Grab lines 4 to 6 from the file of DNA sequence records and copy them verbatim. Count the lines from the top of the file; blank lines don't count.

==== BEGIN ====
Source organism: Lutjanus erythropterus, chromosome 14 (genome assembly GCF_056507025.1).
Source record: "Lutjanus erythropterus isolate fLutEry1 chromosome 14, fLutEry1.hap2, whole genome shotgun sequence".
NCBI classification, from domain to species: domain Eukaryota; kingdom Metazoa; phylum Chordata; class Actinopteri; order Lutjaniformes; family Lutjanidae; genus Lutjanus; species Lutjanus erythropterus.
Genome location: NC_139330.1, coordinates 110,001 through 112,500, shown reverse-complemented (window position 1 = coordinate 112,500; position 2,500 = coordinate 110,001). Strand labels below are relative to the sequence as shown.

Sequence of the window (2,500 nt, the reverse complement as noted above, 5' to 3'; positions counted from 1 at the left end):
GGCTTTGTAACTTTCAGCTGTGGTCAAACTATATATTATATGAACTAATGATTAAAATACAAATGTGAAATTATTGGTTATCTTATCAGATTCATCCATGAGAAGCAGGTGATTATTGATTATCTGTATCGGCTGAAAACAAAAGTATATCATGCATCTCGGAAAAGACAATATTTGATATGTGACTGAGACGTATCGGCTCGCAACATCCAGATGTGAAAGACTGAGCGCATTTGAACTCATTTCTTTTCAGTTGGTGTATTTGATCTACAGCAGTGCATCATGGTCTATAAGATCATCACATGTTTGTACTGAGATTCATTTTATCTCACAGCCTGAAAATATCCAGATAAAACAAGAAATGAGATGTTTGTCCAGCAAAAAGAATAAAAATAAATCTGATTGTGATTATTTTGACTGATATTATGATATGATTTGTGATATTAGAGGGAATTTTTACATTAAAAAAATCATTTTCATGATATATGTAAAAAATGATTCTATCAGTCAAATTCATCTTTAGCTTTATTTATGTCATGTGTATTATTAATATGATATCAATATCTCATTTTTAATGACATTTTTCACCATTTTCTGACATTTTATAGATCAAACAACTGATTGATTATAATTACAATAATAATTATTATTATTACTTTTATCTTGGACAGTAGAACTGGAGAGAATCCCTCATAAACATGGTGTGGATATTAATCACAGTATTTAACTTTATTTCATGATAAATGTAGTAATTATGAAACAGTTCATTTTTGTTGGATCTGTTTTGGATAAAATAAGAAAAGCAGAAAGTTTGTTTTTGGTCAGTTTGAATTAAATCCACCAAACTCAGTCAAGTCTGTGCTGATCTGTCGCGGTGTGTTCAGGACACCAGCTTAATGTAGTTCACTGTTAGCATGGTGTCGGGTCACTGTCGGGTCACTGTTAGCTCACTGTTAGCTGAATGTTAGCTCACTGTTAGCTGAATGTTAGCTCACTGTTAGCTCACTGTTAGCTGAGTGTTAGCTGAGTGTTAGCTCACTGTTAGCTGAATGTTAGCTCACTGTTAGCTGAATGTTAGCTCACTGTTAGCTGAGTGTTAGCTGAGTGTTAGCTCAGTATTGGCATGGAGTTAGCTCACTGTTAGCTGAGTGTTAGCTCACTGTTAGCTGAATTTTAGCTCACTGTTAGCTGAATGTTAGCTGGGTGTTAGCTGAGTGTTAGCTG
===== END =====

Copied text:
Genome location: NC_139330.1, coordinates 110,001 through 112,500, shown reverse-complemented (window position 1 = coordinate 112,500; position 2,500 = coordinate 110,001). Strand labels below are relative to the sequence as shown.

Sequence of the window (2,500 nt, the reverse complement as noted above, 5' to 3'; positions counted from 1 at the left end):
GGCTTTGTAACTTTCAGCTGTGGTCAAACTATATATTATATGAACTAATGATTAAAATACAAATGTGAAATTATTGGTTATCTTATCAGATTCATCCATGAGAAGCAGGTGATTATTGATTATCTGTATCGGCTGAAAACAAAAGTATATCATGCATCTCGGAAAAGACAATATTTGATATGTGACTGAGACGTATCGGCTCGCAACATCCAGATGTGAAAGACTGAGCGCATTTGAACTCATTTCTTTTCAGTTGGTGTATTTGATCTACAGCAGTGCATCATGGTCTATAAGATCATCACATGTTTGTACTGAGATTCATTTTATCTCACAGCCTGAAAATATCCAGATAAAACAAGAAATGAGATGTTTGTCCAGCAAAAAGAATAAAAATAAATCTGATTGTGATTATTTTGACTGATATTATGATATGATTTGTGATATTAGAGGGAATTTTTACATTAAAAAAATCATTTTCATGATATATGTAAAAAATGATTCTATCAGTCAAATTCATCTTTAGCTTTATTTATGTCATGTGTATTATTAATATGATATCAATATCTCATTTTTAATGACATTTTTCACCATTTTCTGACATTTTATAGATCAAACAACTGATTGATTATAATTACAATAATAATTATTATTATTACTTTTATCTTGGACAGTAGAACTGGAGAGAATCCCTCATAAACATGGTGTGGATATTAATCACAGTATTTAACTTTATTTCATGATAAATGTAGTAATTATGAAACAGTTCATTTTTGTTGGATCTGTTTTGGATAAAATAAGAAAAGCAGAAAGTTTGTTTTTGGTCAGTTTGAATTAAATCCACCAAACTCAGTCAAGTCTGTGCTGATCTGTCGCGGTGTGTTCAGGACACCAGCTTAATGTAGTTCACTGTTAGCATGGTGTCGGGTCACTGTCGGGTCACTGTTAGCTCACTGTTAGCTGAATGTTAGCTCACTGTTAGCTGAATGTTAGCTCACTGTTAGCTCACTGTTAGCTGAGTGTTAGCTGAGTGTTAGCTCACTGTTAGCTGAATGTTAGCTCACTGTTAGCTGAATGTTAGCTCACTGTTAGCTGAGTGTTAGCTGAGTGTTAGCTCAGTATTGGCATGGAGTTAGCTCACTGTTAGCTGAGTGTTAGCTCACTGTTAGCTGAATTTTAGCTCACTGTTAGCTGAATGTTAGCTGGGTGTTAGCTGAGTGTTAGCTG